More graphic warning labels debuting on cigarette packs
FDA to release images today
RICHMOND, Va. — In the most significant change to US cigarette packs in 25 years, the Food and Drug Administration is set to release nine new warning labels today that will depict in graphic detail the negative health effects of tobacco use. Among the possible images are rotting and diseased teeth and gums and a man with a tracheotomy smoking.
The labels will take up the top half of a pack — both front and back — of cigarette packs. Warning labels also must appear in advertisements and constitute 20 percent of an ad. Cigarette makers have until fall 2012 to comply.
Mandates to introduce new graphic warning labels were part of a law passed in 2009 that, for the first time, gave the federal government authority to regulate tobacco, including setting guidelines for marketing and labeling, banning certain products, and limiting nicotine. The law doesn’t let the FDA ban nicotine or tobacco.
The announcement follows reviews of scientific literature, public comments, and results from an FDA-contracted study of 36 labels proposed last November, which included corpses of smokers, cancer patients, and diseased lungs.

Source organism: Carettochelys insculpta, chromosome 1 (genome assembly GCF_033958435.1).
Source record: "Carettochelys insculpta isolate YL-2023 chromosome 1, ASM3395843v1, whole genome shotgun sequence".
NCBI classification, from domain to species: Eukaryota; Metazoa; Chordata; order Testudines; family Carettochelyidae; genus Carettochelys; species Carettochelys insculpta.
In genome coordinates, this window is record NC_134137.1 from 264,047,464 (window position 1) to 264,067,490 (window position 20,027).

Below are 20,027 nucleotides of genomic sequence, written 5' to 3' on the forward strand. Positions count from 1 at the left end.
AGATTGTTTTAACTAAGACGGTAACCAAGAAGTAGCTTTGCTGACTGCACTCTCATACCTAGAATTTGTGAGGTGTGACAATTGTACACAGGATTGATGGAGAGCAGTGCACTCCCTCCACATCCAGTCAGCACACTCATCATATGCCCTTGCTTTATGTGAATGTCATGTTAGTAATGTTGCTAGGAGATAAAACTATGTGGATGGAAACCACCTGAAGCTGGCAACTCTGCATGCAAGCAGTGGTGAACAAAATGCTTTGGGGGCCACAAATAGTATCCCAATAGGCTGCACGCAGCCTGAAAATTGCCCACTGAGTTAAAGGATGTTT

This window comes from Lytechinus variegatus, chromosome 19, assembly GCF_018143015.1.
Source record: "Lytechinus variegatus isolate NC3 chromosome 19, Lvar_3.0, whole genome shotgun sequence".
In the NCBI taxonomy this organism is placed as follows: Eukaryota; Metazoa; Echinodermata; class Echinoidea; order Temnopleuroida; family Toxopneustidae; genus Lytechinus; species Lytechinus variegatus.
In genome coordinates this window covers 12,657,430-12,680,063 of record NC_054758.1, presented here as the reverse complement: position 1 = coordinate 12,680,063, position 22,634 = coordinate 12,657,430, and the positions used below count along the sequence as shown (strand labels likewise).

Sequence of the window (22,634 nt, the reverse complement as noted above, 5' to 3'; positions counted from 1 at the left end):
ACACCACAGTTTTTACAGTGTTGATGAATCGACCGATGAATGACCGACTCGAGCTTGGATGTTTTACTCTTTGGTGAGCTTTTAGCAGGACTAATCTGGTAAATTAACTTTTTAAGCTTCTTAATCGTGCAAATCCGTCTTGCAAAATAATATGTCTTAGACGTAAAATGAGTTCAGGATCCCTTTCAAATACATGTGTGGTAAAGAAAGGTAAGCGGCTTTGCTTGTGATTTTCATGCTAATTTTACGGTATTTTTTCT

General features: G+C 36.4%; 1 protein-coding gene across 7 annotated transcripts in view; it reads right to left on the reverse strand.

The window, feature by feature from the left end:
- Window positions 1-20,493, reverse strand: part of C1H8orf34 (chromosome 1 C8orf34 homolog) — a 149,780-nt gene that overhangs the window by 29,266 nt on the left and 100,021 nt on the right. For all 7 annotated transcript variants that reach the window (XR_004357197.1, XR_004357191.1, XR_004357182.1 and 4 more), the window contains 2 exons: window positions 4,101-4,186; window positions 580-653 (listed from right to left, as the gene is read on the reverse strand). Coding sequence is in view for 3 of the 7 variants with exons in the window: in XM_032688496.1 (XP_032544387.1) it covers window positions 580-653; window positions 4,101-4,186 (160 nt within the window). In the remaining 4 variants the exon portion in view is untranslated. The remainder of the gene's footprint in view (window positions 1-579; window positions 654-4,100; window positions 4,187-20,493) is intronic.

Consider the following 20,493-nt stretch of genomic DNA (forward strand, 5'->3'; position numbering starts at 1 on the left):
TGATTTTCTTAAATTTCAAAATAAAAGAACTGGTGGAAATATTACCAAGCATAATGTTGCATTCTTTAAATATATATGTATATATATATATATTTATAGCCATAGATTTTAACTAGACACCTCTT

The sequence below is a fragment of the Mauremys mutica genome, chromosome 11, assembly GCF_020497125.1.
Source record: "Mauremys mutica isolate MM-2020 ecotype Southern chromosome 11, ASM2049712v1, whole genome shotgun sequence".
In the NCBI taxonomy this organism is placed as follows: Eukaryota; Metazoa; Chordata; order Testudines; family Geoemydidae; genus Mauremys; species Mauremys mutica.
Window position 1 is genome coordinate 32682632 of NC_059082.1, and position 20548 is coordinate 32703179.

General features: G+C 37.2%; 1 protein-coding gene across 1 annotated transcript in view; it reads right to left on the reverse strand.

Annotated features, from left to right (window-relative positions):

Some of the labels proposed last year include a mother blowing smoke in her baby’s face and cigarettes being flushed down the toilet to signify quitting. They include phrases like “Smoking can kill you’’ and “Cigarettes cause cancer’’ and feature graphic images to convey the dangers of tobacco, which is responsible for about 443,000 deaths in the United States per year.
Whether the federal government chose to go with more hard-hitting images for the new labels or more subtle messages like illustrations of a smoker being controlled by strings like a marionette remains a question.
In recent years, more than 30 countries or jurisdictions have introduced labels similar to those being introduced by the FDA. The United States first mandated the use of warning labels stating “Cigarettes may be hazardous to your health’’ in 1965.
“For a product that kills as many people as smoking, what is the right level of a warning? There are people that are going to argue that so long as they’re going to sell these things in corner stores, they government has a responsibility to warn people to the full extent possible,’’ David Hammond, a health behavior researcher who worked with the firm designing the labels for the FDA.